Around the World in Two Days

Visiting Athens, Paris, Naples, Geneva, and Moscow in the Upper East Side of Texas


Paris, Texas, features a 65-foot-tall Eiffel Tower topped with a Texas-size red cowboy hat. Adjacent to the tower is the impressive Red River Valley Veterans Memorial. Be sure to drive three miles to the downtown square for great shopping.

Photos by Tracy Torma

County Line took to the road for a world-wind trip throughout the region to cities with famous European names. What unfolds is a beautiful drive with some fun attractions, interesting history, great shopping, and delicious food and drink options along the way.

We started our journey from Palestine (Texas, that is) and traveled in a large circle to Moscow, Geneva, Naples, Paris, and Athens. While it was fun going “around the world” in two days (plus, it makes for a great headline), the journey can also break into a few day trips to adequately enjoy the sights and scenery these Texas towns with European names offer. 

Population 170
Polk County

Big Jake’s on U.S. 59 in Moscow is known for its chicken-fried steak (that’s the small portion below) and its chargrilled ribeyes. 

At the junction of U.S. Highway 59 and FM Road 350, 90 miles north of Houston, the community was named for the distant city of Moscow, Russia, after postal authorities refused to accept the townspeople’s first choice of Greenville, after the founder David Green. (Another post office in the state claimed that name.) 

Moscow incorporated in 1856 and became a trading center for Polk County farmers during the latter 1850s, with cotton gins, sawmills, and various businesses and shops. Today, Moscow offers a brief respite for travelers on the Interstate 59 corridor to Houston. The town consists of a post office next to a convenience store and service station and a lovely community park dedicated to William P. Hobby, publisher of the Houston Post and the 27th governor of the State of Texas (1917 to 1920).

Those visiting Wednesday through Saturday, be sure to eat at the popular local restaurant, Big Jake’s Western Dive. It’s a classic Texas diner, with framed local rodeo pictures on the wall. Big Jake’s gets rave reviews for its burgers, chicken-fried steak, and chargrilled ribeyes. They serve down-home cooking at its finest that’s definitely worth the drive.

Population 100
Sabine County

The City of Geneva is noted by two roadside markers, one as a location on the El Camino Real and the other a Texas Historical Commission marker commemorating El Lobanillo, a ranch established during the mid 1700s by Antonio Gil Ibarvo. 

If you enjoy Texas history and driving beautiful less-traveled back roads, journey to Geneva in Sabine County. Located at the intersection of El Camino Real (Texas Highway 21) and Farm Road 330 in northwestern Sabine County, the site is considered to be the oldest one continuously occupied in East Texas. 

Today, Geneva is just a spot in the road marked by a Texas Historical Commission marker that commemorates El Lobanillo, a ranch established during the mid 1700s by Antonio Gil Ibarvo. When Spain evacuated colonists from western Louisiana and East Texas in 1773, Gil Ibarvo’s mother and other refugees remained at the ranch. In 1794, it was granted to Juan Ignacio Pifermo and was later inherited by John Maximillian in the early 1800s.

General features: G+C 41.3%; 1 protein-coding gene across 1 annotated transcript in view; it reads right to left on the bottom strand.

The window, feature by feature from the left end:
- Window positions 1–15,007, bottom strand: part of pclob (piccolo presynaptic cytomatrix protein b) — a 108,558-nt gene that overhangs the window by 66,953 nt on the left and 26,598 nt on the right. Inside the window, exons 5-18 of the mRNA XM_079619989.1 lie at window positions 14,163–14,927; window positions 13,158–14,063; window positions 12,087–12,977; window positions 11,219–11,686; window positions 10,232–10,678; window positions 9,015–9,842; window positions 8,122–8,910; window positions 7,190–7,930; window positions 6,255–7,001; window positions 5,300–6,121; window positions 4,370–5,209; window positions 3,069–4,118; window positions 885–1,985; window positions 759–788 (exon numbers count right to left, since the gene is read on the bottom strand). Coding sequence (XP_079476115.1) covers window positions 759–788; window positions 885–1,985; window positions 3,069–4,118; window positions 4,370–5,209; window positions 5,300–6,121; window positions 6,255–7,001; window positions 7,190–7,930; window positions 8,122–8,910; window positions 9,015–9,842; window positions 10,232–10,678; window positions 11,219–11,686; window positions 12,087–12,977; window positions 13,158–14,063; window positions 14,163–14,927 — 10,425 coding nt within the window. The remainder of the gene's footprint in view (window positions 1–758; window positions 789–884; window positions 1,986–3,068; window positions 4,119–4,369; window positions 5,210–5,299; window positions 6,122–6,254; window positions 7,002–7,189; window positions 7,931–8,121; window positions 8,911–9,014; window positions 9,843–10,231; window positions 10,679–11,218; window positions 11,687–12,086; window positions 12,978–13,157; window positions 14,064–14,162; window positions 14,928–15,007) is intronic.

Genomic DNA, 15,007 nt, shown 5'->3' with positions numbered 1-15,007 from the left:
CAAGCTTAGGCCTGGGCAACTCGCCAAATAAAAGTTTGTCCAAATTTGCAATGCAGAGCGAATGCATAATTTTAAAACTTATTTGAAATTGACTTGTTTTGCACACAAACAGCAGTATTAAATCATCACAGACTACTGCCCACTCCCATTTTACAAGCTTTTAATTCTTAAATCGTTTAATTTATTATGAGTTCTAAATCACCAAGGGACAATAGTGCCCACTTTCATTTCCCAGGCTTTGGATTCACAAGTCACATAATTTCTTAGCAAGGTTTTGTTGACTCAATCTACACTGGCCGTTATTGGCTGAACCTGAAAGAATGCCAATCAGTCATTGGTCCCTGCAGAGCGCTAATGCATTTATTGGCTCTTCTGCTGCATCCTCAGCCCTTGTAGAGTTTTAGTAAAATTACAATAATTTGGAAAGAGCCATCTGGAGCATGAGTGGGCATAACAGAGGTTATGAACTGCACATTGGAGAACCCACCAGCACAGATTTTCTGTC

The drive through Sabine County features a wealth of other historical markers, including one honoring Mial Scurlock, an early Texas settler who was killed in the Battle of the Alamo; the County Line Baptist Church and Cemetery, which began soon after the end of the Civil War; and the site of the Battle of Fredonia, the first Anglo American rebellion in East Texas in 1826.

Population 1,348
Morris County

Established along the railroad tracks in the 1880s, today Naples offers visitors several places to shop and eat (below: pizza and Mexican food) on one side of the tracks and taste local Northeast Texas wine from Red Road Vineyard and Winery on the other side. Plus, the quiet drive to Naples on Texas Farm 67 features beautiful back-road scenery. 

Located in northeast Morris County, Naples developed around a railroad station on the Texas and St. Louis Railway, which built through the area in 1880. The town grew to become an important shipping point and supply center in the late 1880s. During the early 1900s, when it was incorporated, lumber became an important local industry. By the late 1920s, the town had grown to 1,500 people. 

Today, the city stretches for several blocks on one side of the railroad tracks, with several shops, a local pizza place, and Don Juan’s, a popular family-owned Mexican restaurant chain. The city hosts an annual Watermelon Festival the last weekend in July.

If visiting on a Saturday, see the Red Road Vineyard and Winery for a wine tasting and plate of cheese and crackers. The winery is open from noon to 6 p.m. on Saturday at 105 W. Front St. on the other side of the train tracks across from downtown.

The 13-mile drive on Texas Farm 67 from Hughes Springs to Naples is one of the prettiest winding country roads around, offering the finest of East Texas rolling hills, woods, and farmlands. And not one car was encountered on the drive. Nice.

Population 25,005
County seat of Lamar County